The General Issue Category is an industry-agnostic version of the Disclosure Topics that appear in each SASB Standard. Disclosure topics represent the industry-specific impacts of General Issue Categories. The industry-specific Disclosure Topics ensure each SASB Standard is tailored to the industry, while the General Issue Categories enable comparability across industries. For example, Health & Nutrition is a disclosure topic in the Non-Alcoholic Beverages industry, representing an industry-specific measure of the general issue of Customer Welfare. The issue of Customer Welfare, however, manifests as the Counterfeit Drugs disclosure topic in the Biotechnology & Pharmaceuticals industry. What is the relationship between General Issue Category and Disclosure Topics?
Disclosure Topics (Industry specific) for:
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Greenhouse Gas Emissions
Marine transportation companies generate emissions mainly from the combustion of diesel in ship engines. The industry’s reliance on heavy fuel oil (“bunker fuel”) is of material concern due to rising fuel costs and intensifying greenhouse gas (GHG) regulations. The industry is among the most fuel efficient of the major transportation modes in terms of fuel use per ton shipped. However, due to the size of the industry, its contribution to the global GHG inventory is still significant. Recent environmental regulations are driving the adoption of more fuel-efficient engines and the use of cleaner-burning fuels. Fuel constitutes a major expense for industry players, providing a further incentive for investing in upgrades or retrofits to boost fuel efficiency.
Air pollutants such as sulfur oxides (SOx), nitrogen oxides (NOx), and particulate matter (PM10) are significant environmental externalities from the use of fuel by marine shipping companies. These pollutants tend to have localized environmental and health impacts and are especially a concern at port cities. Air pollution regulations are driving the adoption of more fuel-efficient engines and the use of cleaner-burning fuels as companies seek to reduce exposure to fines and environmental remediation costs. A further incentive for fuel efficiency is that fuel constitutes a major expense for industry players, so capital expenditures to upgrade vessels may be offset over the long term from fuel costs savings.
The operations and waste disposal practices of marine transportation companies can create substantial environmental externalities, such as water pollution and damage to marine life. Seagoing vessels routinely discharge ballast water, bilge water, and untreated sewage. Compliance with international regulations intended to manage the ecological impacts of operation can require significant capital expenditures to upgrade or install waste management systems. Illegal dumping of bilge water and other unregulated discharges can lead to hefty fines, negatively affecting a company’s risk profile. Operating in areas of protected conservation status, such as Emission Control Areas (ECAs) and Particularly Sensitive Sea Areas (PSSAs), can increase the risk of ecological impact as well as the risk of violating environmental regulations.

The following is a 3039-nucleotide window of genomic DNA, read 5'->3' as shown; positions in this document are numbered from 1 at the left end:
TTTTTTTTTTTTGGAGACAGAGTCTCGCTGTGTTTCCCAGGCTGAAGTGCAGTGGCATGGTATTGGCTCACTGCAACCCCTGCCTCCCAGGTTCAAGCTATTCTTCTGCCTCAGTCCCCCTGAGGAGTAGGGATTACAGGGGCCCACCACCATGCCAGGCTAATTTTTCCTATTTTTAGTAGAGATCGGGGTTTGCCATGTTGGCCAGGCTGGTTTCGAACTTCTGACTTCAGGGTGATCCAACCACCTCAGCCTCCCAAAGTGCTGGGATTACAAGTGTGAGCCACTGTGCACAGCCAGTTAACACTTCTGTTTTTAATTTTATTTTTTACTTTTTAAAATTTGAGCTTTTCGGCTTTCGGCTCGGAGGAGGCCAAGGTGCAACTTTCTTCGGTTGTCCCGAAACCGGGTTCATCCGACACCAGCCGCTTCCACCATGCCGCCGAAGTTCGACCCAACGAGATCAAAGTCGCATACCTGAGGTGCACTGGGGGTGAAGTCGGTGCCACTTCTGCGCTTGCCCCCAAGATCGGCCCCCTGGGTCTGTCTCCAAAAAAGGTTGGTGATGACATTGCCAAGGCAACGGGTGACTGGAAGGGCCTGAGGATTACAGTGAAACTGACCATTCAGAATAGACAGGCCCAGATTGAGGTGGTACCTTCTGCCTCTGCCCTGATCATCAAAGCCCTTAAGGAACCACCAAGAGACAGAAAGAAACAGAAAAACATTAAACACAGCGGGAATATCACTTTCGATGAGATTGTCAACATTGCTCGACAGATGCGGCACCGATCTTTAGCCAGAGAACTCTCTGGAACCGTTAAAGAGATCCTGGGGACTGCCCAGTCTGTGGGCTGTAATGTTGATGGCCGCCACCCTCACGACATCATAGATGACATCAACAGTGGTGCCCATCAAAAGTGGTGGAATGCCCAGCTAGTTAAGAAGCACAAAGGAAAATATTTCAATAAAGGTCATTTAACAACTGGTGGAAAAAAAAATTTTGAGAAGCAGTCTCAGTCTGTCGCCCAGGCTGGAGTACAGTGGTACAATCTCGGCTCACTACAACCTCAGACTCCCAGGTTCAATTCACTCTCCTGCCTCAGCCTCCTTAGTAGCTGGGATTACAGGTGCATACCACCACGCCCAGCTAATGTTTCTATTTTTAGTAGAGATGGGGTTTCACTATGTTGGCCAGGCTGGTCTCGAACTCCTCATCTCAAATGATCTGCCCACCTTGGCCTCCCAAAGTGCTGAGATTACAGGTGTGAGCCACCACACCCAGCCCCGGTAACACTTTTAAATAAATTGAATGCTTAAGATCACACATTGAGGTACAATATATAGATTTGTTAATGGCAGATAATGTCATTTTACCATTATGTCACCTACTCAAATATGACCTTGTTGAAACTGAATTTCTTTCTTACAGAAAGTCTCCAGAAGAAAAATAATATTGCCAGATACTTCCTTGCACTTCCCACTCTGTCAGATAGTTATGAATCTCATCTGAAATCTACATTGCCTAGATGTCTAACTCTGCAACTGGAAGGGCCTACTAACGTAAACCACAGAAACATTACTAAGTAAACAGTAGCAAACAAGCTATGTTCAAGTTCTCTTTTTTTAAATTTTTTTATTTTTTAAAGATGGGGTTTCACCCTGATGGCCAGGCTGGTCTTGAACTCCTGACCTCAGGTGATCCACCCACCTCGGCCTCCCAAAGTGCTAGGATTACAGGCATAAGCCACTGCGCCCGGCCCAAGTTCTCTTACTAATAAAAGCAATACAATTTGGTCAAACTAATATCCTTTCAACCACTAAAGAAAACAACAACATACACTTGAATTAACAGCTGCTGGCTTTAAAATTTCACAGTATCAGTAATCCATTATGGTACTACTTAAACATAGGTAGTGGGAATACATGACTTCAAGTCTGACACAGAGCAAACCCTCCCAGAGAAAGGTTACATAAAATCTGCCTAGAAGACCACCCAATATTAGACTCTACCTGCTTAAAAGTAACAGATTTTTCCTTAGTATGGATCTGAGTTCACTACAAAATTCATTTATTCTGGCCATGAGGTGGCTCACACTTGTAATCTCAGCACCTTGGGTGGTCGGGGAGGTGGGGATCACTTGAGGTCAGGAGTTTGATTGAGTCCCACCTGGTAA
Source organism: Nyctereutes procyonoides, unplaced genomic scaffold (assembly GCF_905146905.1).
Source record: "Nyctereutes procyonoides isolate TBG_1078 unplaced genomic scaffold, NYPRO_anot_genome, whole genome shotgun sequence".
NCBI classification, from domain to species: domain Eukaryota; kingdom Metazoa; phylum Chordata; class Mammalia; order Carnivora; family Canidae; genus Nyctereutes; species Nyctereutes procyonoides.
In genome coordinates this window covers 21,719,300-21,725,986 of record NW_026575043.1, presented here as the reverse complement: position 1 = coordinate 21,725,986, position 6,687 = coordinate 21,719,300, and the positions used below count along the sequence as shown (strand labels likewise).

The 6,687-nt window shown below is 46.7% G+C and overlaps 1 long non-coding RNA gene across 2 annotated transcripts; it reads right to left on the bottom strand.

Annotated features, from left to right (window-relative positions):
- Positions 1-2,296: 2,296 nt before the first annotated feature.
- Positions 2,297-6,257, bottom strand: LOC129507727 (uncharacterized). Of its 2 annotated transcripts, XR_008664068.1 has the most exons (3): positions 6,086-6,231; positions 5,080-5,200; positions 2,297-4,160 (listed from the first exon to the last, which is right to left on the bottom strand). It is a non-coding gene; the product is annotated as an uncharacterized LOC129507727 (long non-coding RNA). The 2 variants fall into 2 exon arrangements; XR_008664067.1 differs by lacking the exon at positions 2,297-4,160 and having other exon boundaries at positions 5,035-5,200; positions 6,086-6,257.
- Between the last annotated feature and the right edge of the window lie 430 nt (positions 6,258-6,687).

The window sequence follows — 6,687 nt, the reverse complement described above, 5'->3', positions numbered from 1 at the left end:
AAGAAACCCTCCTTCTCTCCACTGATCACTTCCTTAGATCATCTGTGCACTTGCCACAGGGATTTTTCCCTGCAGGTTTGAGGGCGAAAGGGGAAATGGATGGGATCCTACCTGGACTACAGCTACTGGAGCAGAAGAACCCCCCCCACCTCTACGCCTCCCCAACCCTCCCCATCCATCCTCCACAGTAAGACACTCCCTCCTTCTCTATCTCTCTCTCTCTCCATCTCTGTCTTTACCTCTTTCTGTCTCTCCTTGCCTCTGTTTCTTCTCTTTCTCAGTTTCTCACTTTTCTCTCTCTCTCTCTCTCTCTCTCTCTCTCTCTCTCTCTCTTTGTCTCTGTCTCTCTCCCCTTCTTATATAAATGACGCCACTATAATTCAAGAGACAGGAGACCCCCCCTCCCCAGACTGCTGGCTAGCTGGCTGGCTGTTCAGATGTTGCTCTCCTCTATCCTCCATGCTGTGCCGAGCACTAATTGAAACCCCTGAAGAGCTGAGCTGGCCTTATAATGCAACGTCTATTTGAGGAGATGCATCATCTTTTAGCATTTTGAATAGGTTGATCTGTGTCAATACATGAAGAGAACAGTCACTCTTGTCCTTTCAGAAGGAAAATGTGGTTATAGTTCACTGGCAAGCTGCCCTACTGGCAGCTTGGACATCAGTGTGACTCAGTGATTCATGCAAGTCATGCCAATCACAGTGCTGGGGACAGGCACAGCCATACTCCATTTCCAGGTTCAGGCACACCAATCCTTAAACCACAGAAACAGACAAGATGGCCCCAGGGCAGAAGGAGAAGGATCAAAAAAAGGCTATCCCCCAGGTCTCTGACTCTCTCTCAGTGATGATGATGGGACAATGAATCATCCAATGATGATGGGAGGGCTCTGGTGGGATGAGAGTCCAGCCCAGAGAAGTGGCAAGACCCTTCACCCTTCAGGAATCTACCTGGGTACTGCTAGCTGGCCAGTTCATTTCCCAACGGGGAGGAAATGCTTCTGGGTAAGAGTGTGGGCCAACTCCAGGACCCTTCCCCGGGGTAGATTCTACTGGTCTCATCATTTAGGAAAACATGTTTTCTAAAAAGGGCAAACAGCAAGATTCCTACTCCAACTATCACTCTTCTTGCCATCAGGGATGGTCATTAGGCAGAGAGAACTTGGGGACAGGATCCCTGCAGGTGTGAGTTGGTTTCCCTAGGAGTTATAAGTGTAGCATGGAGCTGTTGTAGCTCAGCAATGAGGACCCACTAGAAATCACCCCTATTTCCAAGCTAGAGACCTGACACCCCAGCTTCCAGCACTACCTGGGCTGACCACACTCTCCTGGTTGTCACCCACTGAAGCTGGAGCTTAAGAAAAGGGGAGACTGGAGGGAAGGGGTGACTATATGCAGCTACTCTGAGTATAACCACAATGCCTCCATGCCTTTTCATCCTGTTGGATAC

Employee Health & Safety
Employee Health & Safety
Marine transportation workers face dangers such as hazardous weather and exposure to large machinery and heavy cargo. The greatest health and safety risks stem from loading and unloading cargo at ports. Ships must be loaded and unloaded quickly and on schedule, increasing injury risk, fatigue, and stress. The health and well-being of workers in the industry is also inextricably linked to the safety performance of the company, as a healthy crew is necessary for safe voyages. Companies with inadequate safety management systems that fail to ensure the health and safety of workers may face higher turnover and higher worker-related expenses, including medical expenses such as insurance premiums and worker payouts.
Facilitation payments at ports are considered standard business practice in some countries to obtain permits, cargo clearance, and port berths. However, anti-bribery laws place pressure on marine transportation companies to alter this practice. Enforcement of these laws could lead to significant one-time costs, higher ongoing compliance costs, or affect a company’s social license to operate, affecting its cost of capital. Companies are under increasing pressure to ensure that their governance structures and practices can address corruption and participation—whether willful or unintentional—in illegal or unethical payments or exertion of unfair influence. Operating in corruption-prone countries can exacerbate these risks.
Critical Incident Risk Management
Accident & Safety Management
Accidents or leaks involving large vessels can have significant costs to life, property, and the environment. Negative media attention and massive cleanup costs can severely damage a company’s finances. In order to reduce the risk of accidents, companies put extensive safety measures into place, such as employee training programs, periodic dry-docking maintenance periods, and annual class-renewal surveys conducted by classification societies. The reliance of the global marketplace on the shipping industry means that voyages need to be made within precise timeframes, providing further incentive for preventing accidents.